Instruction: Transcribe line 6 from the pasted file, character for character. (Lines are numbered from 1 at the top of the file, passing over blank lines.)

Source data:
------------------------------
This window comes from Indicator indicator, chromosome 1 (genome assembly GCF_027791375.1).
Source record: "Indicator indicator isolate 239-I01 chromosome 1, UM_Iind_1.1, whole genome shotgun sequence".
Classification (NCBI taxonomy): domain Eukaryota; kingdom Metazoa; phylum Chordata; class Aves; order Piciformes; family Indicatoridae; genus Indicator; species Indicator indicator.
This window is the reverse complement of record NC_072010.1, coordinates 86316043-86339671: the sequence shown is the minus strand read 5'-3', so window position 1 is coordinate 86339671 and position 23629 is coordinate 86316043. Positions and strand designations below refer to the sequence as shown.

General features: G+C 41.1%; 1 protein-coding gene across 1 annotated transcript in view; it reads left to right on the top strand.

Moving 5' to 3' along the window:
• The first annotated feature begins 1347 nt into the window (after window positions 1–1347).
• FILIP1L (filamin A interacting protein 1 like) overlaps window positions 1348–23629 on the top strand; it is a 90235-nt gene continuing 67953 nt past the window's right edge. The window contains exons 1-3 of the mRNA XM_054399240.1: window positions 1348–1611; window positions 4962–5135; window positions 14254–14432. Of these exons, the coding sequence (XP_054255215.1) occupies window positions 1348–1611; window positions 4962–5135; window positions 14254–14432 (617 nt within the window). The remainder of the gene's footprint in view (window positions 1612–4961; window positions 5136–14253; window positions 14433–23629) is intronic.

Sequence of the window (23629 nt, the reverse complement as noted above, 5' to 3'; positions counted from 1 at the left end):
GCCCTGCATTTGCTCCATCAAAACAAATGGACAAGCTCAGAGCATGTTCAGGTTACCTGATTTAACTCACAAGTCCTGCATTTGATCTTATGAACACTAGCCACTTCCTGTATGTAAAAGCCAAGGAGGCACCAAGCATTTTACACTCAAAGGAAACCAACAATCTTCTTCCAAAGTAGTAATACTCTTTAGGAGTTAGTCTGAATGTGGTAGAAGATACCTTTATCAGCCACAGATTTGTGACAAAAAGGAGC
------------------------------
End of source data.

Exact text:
Moving 5' to 3' along the window: